* And yes, I do believe there's such a thing as an American collectivism. Show me another modern society in which propietary domain is more eminent, or in which private organizational power is more deferred to, esteemed and respected as the indispensable engine of progress (not by Hollywood, of course; but then, much as we all sometimes enjoy their products - Avatar, etc - who among us really cares what they think?). From what I can tell, our US collectivist tendency is rooted in a certain time-honored mental habit we have, to which we're mostly oblivious. This habit, at which I hinted in the first paragraph, consists of:
(1) The high value we place on the dignity of individual human effort, initiative, ingenuity, enterprise, etc, things which are of their nature repeatable and replaceable; and
(2) the relatively low emphasis we place on the dignity of individual human beings, who are by nature wholly unrepeatable and irreplaceable, and so of a value incommensurate with whatever things they do.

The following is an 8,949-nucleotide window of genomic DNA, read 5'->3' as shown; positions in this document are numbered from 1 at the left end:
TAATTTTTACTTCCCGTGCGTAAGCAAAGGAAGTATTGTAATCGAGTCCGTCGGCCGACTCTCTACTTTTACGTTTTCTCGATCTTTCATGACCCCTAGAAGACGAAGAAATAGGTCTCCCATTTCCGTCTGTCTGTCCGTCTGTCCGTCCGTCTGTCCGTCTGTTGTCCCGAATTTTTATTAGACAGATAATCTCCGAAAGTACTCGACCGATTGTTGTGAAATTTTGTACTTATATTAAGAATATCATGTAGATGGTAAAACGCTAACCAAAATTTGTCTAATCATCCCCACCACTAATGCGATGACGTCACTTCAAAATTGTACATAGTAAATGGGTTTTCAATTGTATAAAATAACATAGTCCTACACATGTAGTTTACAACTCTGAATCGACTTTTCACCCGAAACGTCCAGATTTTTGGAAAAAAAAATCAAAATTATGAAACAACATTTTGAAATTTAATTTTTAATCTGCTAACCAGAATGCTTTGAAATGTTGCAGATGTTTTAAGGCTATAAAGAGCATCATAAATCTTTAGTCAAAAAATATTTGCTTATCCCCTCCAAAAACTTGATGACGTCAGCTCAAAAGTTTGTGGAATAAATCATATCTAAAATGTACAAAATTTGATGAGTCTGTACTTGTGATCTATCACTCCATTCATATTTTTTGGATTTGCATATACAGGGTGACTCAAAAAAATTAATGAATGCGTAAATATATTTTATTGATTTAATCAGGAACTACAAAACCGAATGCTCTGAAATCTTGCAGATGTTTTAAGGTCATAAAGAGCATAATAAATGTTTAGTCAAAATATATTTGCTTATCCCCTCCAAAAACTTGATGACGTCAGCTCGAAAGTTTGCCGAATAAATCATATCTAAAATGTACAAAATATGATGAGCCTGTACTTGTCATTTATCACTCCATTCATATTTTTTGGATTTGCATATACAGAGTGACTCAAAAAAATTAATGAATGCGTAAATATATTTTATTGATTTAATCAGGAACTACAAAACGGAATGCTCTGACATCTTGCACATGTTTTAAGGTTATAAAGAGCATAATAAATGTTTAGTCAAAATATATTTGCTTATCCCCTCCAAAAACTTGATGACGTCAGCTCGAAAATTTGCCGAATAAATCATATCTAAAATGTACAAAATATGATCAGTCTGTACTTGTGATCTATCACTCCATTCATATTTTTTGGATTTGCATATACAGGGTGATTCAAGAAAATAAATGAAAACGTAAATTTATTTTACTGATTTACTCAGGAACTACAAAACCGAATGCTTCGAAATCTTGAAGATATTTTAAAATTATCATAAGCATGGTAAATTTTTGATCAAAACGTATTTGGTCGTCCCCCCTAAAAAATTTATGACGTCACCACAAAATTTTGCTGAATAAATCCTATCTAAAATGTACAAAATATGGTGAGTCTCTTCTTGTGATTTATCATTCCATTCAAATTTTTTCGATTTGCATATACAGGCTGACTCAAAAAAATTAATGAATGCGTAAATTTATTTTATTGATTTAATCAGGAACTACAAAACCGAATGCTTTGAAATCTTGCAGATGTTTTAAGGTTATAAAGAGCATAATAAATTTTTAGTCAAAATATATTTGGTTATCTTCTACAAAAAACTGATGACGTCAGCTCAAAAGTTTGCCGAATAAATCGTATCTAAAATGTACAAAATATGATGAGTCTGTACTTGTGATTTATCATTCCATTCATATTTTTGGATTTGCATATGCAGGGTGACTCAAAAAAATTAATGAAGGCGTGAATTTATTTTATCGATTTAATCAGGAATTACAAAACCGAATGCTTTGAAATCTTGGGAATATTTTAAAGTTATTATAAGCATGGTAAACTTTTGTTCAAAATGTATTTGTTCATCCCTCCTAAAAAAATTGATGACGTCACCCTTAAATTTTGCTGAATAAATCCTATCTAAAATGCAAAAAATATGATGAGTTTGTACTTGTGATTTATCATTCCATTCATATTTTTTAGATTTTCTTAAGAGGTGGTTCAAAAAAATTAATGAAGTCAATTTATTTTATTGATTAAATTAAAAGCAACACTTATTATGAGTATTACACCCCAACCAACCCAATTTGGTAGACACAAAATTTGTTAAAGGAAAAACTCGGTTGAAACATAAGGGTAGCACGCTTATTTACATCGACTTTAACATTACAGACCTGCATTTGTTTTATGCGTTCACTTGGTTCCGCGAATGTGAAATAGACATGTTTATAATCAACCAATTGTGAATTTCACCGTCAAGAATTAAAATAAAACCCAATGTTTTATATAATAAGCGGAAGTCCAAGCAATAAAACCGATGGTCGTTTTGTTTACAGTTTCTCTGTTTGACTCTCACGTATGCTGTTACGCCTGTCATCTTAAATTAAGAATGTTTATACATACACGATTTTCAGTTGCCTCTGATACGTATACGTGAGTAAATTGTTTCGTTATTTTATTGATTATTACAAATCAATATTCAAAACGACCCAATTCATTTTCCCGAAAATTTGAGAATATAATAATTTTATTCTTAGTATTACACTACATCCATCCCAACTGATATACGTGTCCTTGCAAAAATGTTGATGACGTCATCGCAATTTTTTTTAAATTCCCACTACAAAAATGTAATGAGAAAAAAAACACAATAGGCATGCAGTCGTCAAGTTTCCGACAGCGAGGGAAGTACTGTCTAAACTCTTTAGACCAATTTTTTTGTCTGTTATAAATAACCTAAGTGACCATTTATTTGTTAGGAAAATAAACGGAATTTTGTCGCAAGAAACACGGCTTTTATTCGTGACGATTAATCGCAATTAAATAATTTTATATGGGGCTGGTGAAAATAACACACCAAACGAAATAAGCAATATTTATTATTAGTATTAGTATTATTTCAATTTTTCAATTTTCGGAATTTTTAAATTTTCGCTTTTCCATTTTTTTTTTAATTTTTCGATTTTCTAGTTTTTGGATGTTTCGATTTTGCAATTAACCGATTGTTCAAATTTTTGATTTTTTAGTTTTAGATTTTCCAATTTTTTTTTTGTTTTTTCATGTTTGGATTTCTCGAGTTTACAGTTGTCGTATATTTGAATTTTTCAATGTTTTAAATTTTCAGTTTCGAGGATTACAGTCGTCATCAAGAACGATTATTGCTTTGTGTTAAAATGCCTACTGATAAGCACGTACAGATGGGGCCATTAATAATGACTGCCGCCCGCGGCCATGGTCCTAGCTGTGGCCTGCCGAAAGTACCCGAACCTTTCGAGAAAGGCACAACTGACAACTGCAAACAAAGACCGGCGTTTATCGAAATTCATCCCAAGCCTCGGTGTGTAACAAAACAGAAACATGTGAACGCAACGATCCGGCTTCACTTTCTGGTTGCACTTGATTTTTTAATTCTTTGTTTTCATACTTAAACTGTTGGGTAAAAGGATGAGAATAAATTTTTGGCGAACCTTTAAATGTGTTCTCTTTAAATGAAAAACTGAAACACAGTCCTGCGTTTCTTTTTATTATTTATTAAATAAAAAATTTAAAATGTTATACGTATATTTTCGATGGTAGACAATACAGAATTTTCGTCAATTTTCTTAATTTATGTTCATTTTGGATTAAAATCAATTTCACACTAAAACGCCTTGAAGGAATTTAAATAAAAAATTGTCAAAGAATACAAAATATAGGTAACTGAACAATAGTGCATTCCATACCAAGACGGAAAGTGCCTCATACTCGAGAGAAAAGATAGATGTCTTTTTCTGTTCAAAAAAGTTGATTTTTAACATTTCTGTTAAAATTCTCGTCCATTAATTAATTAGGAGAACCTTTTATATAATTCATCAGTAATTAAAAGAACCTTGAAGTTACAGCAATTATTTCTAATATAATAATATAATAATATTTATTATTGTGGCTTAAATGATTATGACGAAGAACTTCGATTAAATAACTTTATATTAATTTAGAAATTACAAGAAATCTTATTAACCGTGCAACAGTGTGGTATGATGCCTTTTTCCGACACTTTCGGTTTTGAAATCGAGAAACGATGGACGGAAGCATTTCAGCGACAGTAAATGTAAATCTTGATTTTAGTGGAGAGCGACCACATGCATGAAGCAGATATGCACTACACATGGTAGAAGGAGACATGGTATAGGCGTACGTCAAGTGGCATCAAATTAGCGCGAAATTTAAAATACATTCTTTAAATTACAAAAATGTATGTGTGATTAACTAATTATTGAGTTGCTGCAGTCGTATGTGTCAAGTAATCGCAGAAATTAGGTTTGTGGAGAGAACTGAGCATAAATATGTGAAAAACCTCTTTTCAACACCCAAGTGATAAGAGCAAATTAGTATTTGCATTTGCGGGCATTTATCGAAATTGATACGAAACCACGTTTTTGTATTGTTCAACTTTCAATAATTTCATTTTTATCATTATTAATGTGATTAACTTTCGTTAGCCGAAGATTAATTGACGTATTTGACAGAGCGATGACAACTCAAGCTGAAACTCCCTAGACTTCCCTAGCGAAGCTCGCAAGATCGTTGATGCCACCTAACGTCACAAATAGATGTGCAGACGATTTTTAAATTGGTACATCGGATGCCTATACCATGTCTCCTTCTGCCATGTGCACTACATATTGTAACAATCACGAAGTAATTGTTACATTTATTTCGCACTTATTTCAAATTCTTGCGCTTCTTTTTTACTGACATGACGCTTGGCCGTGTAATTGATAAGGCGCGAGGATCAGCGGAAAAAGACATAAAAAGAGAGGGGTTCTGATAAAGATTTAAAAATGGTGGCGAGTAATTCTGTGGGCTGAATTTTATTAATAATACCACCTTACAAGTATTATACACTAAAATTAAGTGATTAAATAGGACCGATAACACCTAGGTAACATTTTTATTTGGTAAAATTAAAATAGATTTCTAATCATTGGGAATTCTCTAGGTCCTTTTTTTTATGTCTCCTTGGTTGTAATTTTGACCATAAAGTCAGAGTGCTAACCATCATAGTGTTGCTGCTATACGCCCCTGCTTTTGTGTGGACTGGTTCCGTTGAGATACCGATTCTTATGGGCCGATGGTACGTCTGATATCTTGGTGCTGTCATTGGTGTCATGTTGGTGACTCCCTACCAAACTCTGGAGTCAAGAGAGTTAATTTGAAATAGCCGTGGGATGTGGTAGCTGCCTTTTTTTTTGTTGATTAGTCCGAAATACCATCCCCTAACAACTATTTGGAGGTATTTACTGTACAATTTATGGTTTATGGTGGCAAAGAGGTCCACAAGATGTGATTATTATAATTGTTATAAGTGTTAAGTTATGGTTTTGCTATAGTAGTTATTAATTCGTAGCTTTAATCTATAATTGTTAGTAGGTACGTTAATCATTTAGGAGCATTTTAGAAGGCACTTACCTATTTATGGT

(What? You're saying I've got my valuations completely backwards? That in reality, human efforts and achievements are the things of incommensurate value, and that human beings are utterly replaceable and interchangeable? In that case, why, I think you've proved my point.)
My guess is we've been in the grip of a major collectivist phase for at least 15 years now. In other words, I believe it will become clear - with sufficient hindsight - that when we soundly thrashed the Totalitarian Beast in the '80s and early '90s, we did not so much liquidate the Beast's assets as turn them over to new (i.e., more intelligent and efficient) ownership and management.